"Dear Sir" is totally out of the question, since it is sexist and "To whom it may concern" makes it clear that you didn't think it was important enough to try to identify the person in charge of the search. It may be difficult to identify the correct person to address your letter, but you should try. Make a valiant effort to identify a name to include. Contact the company to ask for the correct name and use your Internet research skills to see if you can confirm a specific person to send your letter. As a very last resort, "Dear Hiring Manager" may not keep you totally out of the running, especially if the company has gone to great lengths to shield the exact name from the applicant pool.
3. Adding your cover letter as an attachment and writing a brief note in the body of the email.
If you apply via email, include your cover letter's contents as the body of the email you send. That way, it is very easy for the hiring manager to decide whether to open your attached resume or press delete.
More:Are These Resume Buzzwords Killing Your Chances?4. Sending a boring or terse cover letter.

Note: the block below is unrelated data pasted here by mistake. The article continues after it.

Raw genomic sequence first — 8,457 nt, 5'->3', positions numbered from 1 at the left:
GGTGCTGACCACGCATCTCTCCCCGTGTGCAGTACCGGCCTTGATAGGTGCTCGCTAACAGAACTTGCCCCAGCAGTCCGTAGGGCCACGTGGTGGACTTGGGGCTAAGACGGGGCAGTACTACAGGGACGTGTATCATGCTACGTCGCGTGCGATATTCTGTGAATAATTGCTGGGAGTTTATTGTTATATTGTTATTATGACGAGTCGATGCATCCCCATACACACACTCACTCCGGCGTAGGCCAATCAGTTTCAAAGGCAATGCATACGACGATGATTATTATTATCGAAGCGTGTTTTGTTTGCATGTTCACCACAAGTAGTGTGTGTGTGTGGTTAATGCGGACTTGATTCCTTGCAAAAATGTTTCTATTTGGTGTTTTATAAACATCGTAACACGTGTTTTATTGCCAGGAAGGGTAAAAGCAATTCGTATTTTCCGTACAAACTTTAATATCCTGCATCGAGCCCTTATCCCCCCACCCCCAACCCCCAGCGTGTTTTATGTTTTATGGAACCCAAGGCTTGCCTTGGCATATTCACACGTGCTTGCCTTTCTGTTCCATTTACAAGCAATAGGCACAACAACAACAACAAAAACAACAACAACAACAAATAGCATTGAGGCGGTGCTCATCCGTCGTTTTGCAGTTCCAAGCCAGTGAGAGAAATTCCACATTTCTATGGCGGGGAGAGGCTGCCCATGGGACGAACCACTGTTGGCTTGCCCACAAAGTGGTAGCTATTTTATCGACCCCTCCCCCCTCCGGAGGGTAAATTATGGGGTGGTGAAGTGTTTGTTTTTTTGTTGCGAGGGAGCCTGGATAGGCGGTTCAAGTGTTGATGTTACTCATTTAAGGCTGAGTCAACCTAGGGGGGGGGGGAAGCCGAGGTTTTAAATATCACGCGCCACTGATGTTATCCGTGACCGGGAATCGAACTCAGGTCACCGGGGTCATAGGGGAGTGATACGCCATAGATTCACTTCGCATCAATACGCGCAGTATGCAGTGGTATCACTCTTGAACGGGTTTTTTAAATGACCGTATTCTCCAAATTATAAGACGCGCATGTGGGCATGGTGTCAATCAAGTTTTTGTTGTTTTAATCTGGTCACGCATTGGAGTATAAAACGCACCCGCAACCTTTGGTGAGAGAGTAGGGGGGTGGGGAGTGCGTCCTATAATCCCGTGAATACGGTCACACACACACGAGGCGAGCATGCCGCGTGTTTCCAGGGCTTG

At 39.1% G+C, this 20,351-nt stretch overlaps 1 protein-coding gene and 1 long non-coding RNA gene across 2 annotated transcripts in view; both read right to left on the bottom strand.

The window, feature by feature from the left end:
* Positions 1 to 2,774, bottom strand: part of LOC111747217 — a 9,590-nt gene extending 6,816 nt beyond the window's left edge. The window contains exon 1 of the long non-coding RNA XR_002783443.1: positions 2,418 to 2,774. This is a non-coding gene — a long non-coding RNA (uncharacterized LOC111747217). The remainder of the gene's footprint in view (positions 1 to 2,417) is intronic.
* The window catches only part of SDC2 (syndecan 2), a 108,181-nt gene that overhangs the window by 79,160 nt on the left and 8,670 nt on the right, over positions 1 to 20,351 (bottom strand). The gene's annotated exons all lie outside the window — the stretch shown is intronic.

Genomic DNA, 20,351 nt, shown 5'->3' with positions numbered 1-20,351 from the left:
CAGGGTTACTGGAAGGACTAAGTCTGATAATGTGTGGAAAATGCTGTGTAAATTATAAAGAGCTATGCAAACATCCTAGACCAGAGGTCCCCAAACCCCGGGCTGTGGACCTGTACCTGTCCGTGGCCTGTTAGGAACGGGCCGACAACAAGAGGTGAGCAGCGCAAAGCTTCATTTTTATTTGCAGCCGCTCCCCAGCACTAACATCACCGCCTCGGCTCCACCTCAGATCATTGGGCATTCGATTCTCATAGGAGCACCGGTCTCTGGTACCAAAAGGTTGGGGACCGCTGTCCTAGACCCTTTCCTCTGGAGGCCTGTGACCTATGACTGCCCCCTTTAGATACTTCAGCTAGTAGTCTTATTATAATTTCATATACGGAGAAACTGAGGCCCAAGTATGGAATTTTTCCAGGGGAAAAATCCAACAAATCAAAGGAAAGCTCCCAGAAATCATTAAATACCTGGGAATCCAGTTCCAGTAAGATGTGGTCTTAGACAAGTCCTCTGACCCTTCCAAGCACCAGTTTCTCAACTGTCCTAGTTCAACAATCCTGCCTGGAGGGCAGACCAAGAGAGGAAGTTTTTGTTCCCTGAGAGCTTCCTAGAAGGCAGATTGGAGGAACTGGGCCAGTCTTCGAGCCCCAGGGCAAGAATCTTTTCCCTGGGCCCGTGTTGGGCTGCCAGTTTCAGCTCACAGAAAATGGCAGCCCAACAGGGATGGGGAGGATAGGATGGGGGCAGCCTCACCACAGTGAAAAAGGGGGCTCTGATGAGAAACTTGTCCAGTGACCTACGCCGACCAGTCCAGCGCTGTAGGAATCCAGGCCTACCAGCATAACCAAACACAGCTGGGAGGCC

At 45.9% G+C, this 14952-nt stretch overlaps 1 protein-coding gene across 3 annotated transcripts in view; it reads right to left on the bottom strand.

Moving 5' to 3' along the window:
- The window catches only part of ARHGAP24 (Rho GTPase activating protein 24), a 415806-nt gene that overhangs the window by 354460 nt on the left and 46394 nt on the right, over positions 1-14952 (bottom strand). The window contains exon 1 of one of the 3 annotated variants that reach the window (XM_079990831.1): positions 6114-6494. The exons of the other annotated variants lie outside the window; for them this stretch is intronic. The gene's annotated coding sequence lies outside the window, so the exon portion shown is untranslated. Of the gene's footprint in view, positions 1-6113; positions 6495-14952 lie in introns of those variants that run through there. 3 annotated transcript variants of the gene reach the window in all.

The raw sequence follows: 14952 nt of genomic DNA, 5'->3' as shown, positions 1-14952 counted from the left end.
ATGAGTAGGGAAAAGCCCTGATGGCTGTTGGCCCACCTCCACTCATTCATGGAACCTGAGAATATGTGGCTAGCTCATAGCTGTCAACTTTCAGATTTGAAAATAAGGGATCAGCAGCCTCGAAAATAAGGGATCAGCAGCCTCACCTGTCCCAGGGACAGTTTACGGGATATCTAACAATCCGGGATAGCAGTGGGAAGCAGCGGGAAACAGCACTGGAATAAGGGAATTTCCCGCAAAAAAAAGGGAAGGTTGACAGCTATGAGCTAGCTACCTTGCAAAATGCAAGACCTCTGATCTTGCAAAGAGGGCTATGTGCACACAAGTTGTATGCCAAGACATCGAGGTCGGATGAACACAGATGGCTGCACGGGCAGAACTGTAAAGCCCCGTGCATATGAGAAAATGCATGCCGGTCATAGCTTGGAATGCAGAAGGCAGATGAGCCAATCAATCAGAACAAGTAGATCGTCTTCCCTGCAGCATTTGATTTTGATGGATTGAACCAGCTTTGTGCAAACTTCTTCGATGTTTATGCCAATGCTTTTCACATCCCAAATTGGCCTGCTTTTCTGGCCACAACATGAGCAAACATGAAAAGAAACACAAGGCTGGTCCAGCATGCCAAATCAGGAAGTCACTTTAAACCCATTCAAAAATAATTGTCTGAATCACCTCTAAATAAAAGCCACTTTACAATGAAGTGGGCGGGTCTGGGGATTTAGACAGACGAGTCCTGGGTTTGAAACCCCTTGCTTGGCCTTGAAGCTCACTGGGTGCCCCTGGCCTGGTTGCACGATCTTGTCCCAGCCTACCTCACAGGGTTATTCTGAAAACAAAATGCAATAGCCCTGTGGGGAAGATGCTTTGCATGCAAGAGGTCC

If you're going to include a letter, it might as well be good enough to give you a better chance to land the job. If you send a formulaic sounding letter with nothing more interesting than the fact that you are applying for job No. 123 and that you saw the ad in XYZ.com, you won't pass the cover letter test for those sticklers who demand a cover letter. Make sure you write a letter that is interesting enough to read.
5. Missing an opportunity to make a great connection or to tell an interesting story.
Not everyone has a great story or reason for applying for a position, but if you do, use the cover letter to tell it. Was it the company where you launched your career, and you are ready to come back? Say so. Did you always admire the organization's television ads growing up, and now you are applying to help create new ones? That's a great story, and the cover letter is the place to share it.